Woman Puzzled by Boyfriend’s Withdrawl

Dear Neil: I recently started seeing someone, and things were great. We talked to each other three times a week and saw each other twice a week. But over the last two weeks he has become detached and removed, and has seldom called. I have found evidence of him sleeping with someone else. What should I do? Confront him, or just walk away?

Some of that I can do—and do well. But the list continues. I am also to be an excellent communicator and a great listener. And to be attentive, generous and well-adjusted. And to make her feel valued or cherished. And to have a great sense of humor and make her laugh. I am also to be clean, well-groomed, well-dressed, honest, open, monogamous, faithful, have integrity, have good self-esteem, be fit, be good-looking, athletic, good with children, great lover—you get the picture.

Feeling Rejected in Wellington, New Zealand

Dear Feeling Rejected: If you just walk away, you will never know if your guess is right about him being with someone else. You’re likely to wonder what happened, and whether the relationship could have been saved.

Talk to him. Tell him you are confused and hurt by his recent withdrawal, and that you have reason to believe that he has been with someone else. Then ask him to come clean and address what’s been going on, and what he’s been thinking and feeling about you and his relationship with you.

Most of the time, you’ll know if he is telling you the truth, but even if you can’t tell, it’s wiser to attempt to address what is going on, than to just end a relationship and wonder why. 

Dear Neil: How do I start a conversation with a lady I am very attracted to, but I’ve only talked to once? I get tongue-tied when I try to talk to her. What can I do to overcome this problem?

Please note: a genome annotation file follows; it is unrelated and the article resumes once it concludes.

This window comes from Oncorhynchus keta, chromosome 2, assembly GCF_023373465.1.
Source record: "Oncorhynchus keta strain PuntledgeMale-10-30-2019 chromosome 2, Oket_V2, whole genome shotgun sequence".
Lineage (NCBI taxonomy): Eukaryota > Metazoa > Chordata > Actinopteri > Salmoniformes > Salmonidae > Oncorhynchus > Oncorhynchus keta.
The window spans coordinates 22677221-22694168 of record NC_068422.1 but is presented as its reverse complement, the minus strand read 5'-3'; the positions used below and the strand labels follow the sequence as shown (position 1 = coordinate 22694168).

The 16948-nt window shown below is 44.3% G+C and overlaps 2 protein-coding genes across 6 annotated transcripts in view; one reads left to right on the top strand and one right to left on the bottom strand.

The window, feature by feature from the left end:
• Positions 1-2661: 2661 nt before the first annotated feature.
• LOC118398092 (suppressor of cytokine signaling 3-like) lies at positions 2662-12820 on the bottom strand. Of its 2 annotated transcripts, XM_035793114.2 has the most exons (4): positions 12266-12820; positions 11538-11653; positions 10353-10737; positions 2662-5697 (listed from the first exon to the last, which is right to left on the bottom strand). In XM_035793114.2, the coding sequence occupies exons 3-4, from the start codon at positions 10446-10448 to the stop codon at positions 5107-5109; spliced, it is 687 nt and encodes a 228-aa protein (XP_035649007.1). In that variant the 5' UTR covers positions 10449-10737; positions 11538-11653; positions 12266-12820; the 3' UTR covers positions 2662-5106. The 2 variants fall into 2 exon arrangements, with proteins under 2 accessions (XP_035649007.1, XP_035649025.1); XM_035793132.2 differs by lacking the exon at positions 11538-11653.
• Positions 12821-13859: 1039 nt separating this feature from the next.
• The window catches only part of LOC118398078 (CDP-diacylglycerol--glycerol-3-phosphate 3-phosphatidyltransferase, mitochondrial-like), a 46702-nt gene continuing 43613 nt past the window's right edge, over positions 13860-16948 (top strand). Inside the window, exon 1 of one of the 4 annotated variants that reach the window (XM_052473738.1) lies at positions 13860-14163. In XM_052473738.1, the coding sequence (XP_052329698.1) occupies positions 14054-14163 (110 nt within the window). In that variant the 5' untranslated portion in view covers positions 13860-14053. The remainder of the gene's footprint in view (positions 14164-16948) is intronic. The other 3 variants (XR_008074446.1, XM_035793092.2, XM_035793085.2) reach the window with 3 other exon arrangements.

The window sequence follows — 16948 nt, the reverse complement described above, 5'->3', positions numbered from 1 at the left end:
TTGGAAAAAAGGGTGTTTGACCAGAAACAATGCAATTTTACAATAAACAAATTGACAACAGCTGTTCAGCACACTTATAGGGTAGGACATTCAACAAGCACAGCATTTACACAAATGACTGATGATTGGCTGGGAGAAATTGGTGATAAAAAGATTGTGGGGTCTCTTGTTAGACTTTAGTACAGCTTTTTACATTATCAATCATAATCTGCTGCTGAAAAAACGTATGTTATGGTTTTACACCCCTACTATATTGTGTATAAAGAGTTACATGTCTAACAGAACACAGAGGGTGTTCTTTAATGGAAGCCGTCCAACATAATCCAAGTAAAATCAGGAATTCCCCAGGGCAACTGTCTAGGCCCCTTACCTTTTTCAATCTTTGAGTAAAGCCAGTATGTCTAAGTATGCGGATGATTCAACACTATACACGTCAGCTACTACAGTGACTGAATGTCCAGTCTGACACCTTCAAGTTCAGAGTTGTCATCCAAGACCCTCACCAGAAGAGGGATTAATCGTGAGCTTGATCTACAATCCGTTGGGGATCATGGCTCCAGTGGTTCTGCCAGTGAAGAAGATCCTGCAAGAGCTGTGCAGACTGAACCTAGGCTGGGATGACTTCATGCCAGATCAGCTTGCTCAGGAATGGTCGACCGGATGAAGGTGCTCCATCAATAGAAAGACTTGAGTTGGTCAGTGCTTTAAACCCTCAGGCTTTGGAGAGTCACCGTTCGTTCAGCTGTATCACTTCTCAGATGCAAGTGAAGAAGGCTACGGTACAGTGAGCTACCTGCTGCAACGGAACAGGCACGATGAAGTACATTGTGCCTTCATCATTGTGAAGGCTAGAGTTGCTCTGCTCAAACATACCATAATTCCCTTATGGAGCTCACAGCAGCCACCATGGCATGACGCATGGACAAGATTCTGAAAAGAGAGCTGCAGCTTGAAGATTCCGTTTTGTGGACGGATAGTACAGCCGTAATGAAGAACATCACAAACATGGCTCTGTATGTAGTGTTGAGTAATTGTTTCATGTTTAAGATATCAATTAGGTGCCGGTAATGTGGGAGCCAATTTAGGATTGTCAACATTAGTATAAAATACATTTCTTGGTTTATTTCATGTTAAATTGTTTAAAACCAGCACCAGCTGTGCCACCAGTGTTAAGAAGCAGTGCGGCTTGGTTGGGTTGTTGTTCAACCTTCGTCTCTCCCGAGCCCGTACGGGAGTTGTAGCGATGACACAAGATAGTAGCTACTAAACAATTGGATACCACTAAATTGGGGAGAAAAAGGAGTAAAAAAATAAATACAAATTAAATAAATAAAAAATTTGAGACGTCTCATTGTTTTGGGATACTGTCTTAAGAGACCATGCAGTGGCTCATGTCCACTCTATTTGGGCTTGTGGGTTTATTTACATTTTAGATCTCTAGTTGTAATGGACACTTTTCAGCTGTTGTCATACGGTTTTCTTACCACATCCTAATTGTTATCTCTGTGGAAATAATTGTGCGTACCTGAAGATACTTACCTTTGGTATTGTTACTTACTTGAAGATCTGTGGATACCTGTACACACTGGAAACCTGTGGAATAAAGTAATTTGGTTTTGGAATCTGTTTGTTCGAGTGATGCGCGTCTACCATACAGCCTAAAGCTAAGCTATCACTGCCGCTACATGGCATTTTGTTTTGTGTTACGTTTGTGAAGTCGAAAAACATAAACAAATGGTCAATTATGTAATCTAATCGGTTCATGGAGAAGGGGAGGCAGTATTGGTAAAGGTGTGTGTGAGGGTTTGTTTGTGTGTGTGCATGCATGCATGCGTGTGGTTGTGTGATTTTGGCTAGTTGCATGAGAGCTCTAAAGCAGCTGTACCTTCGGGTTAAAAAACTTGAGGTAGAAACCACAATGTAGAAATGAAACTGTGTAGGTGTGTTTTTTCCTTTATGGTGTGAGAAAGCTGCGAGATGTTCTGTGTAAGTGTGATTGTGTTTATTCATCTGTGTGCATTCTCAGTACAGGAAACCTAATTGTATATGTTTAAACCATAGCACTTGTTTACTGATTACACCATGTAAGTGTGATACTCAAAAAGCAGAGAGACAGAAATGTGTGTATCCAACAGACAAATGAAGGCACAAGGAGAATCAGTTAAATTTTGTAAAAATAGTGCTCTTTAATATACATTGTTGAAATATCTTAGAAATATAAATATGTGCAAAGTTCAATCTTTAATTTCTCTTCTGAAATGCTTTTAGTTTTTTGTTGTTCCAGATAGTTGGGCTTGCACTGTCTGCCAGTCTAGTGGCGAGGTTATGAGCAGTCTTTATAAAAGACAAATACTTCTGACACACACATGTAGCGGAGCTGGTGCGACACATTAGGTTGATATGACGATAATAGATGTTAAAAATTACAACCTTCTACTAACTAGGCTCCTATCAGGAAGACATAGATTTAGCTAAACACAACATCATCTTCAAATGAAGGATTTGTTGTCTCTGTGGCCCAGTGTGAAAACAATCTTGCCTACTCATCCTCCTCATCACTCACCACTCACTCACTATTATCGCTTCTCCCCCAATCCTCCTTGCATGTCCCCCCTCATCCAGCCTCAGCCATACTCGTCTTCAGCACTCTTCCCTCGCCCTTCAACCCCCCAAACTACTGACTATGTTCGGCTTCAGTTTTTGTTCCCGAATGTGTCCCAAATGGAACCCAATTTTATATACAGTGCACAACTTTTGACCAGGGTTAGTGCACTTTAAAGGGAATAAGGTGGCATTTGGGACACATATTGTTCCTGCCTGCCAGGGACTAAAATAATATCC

Tongue-Tied in Nigeria

Dear Tongue-Tied: Ask her questions about herself. Where is she from? How is she liking school? What classes interest her the most? What are her plans after she finishes school? What music does she like? What does she like to do in her free time?

You could comment on what she’s wearing if you like it (most of us like to hear that we have good taste and that we look great in our clothes). Also, you could tell her a little about you. What interests you? What are your goals and ambitions? What do you want to get really good at doing?

Of course, you could also invite her to go out with you somewhere—for lunch, a walk, a dance or whatever else appeals to you.

But I am suggesting that it’s a mistake to attempt to be all things to all females. Choose those traits you value, those you’re good at and those you’d like to improve or be better at. If that’s not enough for a woman, go elsewhere. Nobody is Superman. We’re all people, and we all excel in some things but not in others.

Dear Neil: I’d really appreciate your advice. A younger sister of mine says I am negative about her. I think I am protecting myself from her emotional onslaughts and hostility, which I find quite heavy. I am sixty now, and quite tired emotionally. My way of coping is silence and my music.

Protecting Myself in New Zealand

Dear Protecting Myself: Your way of coping is through withdrawal and distance, and that’s what your sister is reacting to. Take this opportunity to figure out what kind of relationship with your sister you’d like. In order to do that, you’re going to have to figure out why you’re withdrawn and distant with her, and what you would need in order to warm up to her.

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